Home > A journey into Inuit Traditional Knowledge > Perspectives on Traditional Health > Physical Disorders and Mental States: Cultural Representations and Answers in North Baffin

Hunting camp near Iqaluit

Physical Disorders and Mental States: Cultural Representations and Answers in North Baffin

Quotation:
Tipuula Qaapik Atagutsiak
« My father (...) could predict what we would be like when we grew up. He could tell if a boy was going to be a good hunter, based on the way he moved. Boys who took a long time to get up in the mornings would not be successful hunters. The animals start their day early in the morning. Once it was dawn, the animal would not wait around for a person who tended to get up late.” (Page 80)

“I have heard that they (the lice) were very useful for people who had eye infections that were not caused by snow-blindness. A head of a body louse was tied to a strand of hair, and put in the eye that had become infected. The louse would walk around in the eye. After it was removed, the louse’s legs were covered with the infected matter, which it removed from the eye. A person who was going blind was able to see.” (Pages 114-115)
Presentation:
When an Inuit child was born, it was the time to evaluate his/her predispositions, personality, resistance, even his/her future physical appearance. The Inuit considered that each child is potentially different from the others. For this reason, childrearing should not quash diverging personalities; rather, it should favour their development. The child will thus acquire certain values such as self-confidence and self-sufficiency. In the past, children were taught to help the sick and poorly, as well as essential values such as respect and sharing. Traditional Inuit education was based on learning through experience and it is for this reason that many Inuit describe the school system as being inadequate for the needs of children. When treating an illness, externalizing the disease from the body was considered to be a part of the healing process. It was necessary for the disease to appear, or that it be expressed verbally. In this way, speech could heal depression and positive thinking could prevent illness. But when the illness did not want to come out and seemed instead to travel within the body, one called for a shaman.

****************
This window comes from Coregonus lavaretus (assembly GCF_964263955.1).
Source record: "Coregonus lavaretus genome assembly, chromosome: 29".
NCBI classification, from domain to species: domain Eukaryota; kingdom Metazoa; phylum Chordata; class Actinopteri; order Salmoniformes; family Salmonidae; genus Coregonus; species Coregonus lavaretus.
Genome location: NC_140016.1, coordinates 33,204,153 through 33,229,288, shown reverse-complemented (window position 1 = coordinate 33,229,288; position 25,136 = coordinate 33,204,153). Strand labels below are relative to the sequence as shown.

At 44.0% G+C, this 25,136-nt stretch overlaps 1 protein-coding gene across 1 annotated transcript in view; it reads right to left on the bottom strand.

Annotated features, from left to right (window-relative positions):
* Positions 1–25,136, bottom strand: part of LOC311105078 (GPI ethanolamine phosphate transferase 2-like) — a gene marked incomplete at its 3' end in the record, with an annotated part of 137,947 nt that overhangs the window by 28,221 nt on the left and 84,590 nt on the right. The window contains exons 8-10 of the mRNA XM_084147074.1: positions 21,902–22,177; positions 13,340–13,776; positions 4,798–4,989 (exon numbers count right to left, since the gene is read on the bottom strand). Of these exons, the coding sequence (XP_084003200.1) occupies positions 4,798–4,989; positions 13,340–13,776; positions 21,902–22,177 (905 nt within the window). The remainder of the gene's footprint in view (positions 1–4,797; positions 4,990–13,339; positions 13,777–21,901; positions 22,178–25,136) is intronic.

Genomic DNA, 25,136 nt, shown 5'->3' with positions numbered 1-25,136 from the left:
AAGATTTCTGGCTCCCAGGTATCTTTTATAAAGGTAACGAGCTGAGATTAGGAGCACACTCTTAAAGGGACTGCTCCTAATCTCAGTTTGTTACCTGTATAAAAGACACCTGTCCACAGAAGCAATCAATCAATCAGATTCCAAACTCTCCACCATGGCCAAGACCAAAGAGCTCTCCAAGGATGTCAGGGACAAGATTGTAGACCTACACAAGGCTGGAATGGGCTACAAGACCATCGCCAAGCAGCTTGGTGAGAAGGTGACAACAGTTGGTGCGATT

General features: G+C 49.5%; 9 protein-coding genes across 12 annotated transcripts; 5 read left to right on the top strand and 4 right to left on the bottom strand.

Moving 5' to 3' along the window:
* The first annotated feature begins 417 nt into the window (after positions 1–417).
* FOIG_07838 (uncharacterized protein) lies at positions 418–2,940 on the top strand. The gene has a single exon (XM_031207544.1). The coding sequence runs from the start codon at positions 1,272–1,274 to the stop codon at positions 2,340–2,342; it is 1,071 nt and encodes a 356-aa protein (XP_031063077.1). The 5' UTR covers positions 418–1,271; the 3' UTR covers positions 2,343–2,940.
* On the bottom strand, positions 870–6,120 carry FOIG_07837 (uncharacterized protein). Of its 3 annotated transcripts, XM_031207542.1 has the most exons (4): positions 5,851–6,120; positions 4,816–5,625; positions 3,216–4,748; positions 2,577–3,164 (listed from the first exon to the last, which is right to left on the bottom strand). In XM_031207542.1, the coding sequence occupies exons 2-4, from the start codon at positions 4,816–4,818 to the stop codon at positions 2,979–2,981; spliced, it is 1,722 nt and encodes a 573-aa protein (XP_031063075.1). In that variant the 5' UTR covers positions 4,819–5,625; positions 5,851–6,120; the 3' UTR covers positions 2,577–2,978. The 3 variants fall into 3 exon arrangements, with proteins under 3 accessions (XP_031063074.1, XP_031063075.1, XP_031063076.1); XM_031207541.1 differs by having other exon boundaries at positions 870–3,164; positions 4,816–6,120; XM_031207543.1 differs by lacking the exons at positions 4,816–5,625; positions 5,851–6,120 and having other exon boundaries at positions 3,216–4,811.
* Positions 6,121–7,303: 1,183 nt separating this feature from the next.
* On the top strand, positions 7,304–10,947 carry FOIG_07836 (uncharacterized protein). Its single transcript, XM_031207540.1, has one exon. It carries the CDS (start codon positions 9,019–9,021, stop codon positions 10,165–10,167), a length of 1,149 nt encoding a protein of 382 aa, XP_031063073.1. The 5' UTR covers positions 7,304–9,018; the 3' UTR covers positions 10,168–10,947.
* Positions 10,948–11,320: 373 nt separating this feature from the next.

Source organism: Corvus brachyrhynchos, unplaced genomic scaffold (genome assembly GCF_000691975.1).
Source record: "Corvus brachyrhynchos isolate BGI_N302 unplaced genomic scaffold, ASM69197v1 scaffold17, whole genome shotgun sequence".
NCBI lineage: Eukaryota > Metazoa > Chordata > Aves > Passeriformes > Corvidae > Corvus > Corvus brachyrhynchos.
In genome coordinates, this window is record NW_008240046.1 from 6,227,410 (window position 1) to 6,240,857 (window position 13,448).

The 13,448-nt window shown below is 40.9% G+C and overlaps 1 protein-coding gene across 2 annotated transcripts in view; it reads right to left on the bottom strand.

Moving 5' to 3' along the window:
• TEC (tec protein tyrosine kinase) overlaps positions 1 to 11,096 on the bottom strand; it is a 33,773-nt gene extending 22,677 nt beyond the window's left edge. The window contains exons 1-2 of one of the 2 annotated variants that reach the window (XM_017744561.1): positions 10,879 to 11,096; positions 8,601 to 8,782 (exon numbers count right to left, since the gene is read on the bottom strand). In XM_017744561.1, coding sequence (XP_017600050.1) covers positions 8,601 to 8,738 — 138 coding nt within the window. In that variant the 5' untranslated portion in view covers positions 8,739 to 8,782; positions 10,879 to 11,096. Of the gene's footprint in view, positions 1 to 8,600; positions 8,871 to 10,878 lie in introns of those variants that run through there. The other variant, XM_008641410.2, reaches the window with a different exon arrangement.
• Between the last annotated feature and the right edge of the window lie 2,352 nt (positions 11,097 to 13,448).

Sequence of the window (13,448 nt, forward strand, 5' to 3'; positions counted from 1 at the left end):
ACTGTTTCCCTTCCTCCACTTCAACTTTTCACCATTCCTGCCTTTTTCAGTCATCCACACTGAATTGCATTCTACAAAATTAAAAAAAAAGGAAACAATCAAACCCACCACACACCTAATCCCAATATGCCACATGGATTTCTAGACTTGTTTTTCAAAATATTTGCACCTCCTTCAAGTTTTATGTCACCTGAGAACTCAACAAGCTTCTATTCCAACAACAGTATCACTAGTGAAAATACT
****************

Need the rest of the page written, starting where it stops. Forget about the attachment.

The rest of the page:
While the shaman could heal, he/she could also predict a child's future and endow him/her with strength, protection and certain qualities. The shaman had power over an individual's life and the place of the soul (tarniq); only the shaman could see into this. Similarly, the shaman was helped by spirits (tuurngait) to better hunt the animals and reach humans. The Inuit held to various beliefs, such as the use of amulets, signs announcing a specific event, messages revealed in dreams.

Inuit knowledge of the human body enabled the evaluation of the different parts of the body that were affected by an illness or an accident (headache, limb displacement, gangrene, hypothermia) and the carrying out of the appropriate treatments.

Today, faced with the frequent transferring of patients to larger hospitals in the South, many Inuit are thinking about creating committees that would decide on the necessity of such transfers, depending on the degree of seriousness of the illness. This may enable the Inuit to retrace and reuse their traditional medical knowledge.